Author William C. Honeyman responds to an article suggesting that priceless instruments should be kept in museums rather than in players’ hands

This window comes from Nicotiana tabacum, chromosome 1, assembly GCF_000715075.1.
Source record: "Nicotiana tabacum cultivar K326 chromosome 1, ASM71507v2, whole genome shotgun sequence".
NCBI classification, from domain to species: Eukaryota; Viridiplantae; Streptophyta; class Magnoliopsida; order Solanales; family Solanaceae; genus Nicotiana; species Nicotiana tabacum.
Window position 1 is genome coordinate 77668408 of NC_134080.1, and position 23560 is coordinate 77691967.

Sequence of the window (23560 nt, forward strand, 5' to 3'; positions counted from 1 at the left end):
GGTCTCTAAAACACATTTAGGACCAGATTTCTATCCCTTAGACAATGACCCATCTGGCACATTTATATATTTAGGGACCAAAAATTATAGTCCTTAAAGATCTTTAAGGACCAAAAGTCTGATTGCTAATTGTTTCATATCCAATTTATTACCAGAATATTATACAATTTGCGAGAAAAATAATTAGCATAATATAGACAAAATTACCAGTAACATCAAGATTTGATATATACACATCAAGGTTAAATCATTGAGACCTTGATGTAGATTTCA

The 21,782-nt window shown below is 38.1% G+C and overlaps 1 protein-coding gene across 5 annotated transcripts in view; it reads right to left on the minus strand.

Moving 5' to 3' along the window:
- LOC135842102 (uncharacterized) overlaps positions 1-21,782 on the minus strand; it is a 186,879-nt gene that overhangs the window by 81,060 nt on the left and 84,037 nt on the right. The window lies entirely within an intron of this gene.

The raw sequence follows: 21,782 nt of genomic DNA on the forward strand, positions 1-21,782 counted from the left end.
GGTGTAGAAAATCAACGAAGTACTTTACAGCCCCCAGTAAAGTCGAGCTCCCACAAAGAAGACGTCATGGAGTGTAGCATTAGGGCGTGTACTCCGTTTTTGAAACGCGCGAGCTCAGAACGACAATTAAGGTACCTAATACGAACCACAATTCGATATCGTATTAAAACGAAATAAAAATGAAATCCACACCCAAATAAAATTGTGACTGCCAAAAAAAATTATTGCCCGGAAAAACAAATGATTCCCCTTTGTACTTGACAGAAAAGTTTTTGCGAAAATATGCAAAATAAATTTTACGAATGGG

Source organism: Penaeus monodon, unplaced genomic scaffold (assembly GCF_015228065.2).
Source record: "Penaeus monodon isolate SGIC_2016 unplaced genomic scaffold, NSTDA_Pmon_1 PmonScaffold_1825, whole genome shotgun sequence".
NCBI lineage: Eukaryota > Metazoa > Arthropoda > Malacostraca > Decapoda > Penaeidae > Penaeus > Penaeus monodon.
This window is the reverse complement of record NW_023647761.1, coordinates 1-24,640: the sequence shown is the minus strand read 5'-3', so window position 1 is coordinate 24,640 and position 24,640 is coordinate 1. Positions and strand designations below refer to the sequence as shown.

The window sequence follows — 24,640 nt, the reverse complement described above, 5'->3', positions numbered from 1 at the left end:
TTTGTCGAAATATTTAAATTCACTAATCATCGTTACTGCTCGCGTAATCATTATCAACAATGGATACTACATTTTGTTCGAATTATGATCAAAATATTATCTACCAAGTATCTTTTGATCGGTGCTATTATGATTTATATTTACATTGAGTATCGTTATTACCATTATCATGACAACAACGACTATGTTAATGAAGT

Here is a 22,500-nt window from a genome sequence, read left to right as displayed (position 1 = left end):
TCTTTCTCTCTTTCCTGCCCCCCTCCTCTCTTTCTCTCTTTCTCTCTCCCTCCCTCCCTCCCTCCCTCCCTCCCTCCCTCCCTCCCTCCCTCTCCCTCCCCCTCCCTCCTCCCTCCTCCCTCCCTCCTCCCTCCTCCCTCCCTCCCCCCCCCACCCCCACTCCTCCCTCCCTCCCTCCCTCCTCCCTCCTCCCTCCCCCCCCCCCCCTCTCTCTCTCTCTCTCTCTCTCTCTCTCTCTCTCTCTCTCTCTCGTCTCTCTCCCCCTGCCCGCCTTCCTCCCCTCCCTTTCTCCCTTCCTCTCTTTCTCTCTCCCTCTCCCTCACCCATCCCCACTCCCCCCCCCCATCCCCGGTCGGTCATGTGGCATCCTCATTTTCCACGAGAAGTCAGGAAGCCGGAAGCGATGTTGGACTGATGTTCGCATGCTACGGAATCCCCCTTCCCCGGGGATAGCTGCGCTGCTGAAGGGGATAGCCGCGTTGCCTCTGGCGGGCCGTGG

SIR,—I protest against the proposal made in your last issue that this violin should be buried alive in a museum, and I shall continue to utter such protests until I am securely laid to rest under a thick blanket of green turf. Violins were made to be played upon, and to thrill the world with their tone, not to be shut up in the dark in boxes, appropriately shaped and coloured like coffins, to rot into dust. Ordinary works of art, such as china or pictures, are in their best place in a museum, where thousands can see and admire them, but violins are quite different. They are admirable only to those who understand them, and can test them; that is impossible behind a sheet of glass; besides, wood is a peculiar thing—if you handle it, even in the shaft of a hammer, it will live and last a life-time, but the moment you put it aside, it begins to mould and decay. Wood worms are nature’s scavengers for removing useless things. The late Mr. J. G. Orchar, of Dundee, who owned two fine Strads, one Guarneri, and two Amatis, once said to me in a railway carriage in which he sat reading one of my books: “You are very hard on collectors, Mr Honeyman.” “True, but I don’t include you among them,” I replied “for you let players have the use of your violins and so give them a chance to delight the world.” Alas, I praised him too soon, for when he died it was announced that by his will those fine violins were to be buried alive in a museum, there to drop voiceless into dust! They would be better thrown into the sea, for then there would be a slight chance of their being rescued, and still being played upon.
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